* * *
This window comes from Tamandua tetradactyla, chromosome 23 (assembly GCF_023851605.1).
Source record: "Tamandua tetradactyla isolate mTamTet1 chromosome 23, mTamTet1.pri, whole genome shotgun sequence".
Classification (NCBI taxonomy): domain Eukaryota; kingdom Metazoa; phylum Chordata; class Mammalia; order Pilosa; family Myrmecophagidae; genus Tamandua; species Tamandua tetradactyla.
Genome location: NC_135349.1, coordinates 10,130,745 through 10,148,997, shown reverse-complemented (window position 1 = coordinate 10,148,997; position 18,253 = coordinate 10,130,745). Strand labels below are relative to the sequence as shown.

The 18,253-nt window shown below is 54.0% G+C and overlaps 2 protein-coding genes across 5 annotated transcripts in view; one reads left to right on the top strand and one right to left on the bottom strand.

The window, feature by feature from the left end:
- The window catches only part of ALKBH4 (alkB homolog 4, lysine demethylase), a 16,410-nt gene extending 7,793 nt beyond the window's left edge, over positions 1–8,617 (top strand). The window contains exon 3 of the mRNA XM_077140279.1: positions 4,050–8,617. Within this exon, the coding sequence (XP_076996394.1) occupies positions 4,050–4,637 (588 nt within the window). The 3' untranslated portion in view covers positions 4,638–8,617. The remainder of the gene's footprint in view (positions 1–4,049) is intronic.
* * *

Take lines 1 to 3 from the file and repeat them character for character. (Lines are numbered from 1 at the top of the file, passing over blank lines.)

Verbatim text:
This window comes from Tamandua tetradactyla, chromosome 23 (assembly GCF_023851605.1).
Source record: "Tamandua tetradactyla isolate mTamTet1 chromosome 23, mTamTet1.pri, whole genome shotgun sequence".
Classification (NCBI taxonomy): domain Eukaryota; kingdom Metazoa; phylum Chordata; class Mammalia; order Pilosa; family Myrmecophagidae; genus Tamandua; species Tamandua tetradactyla.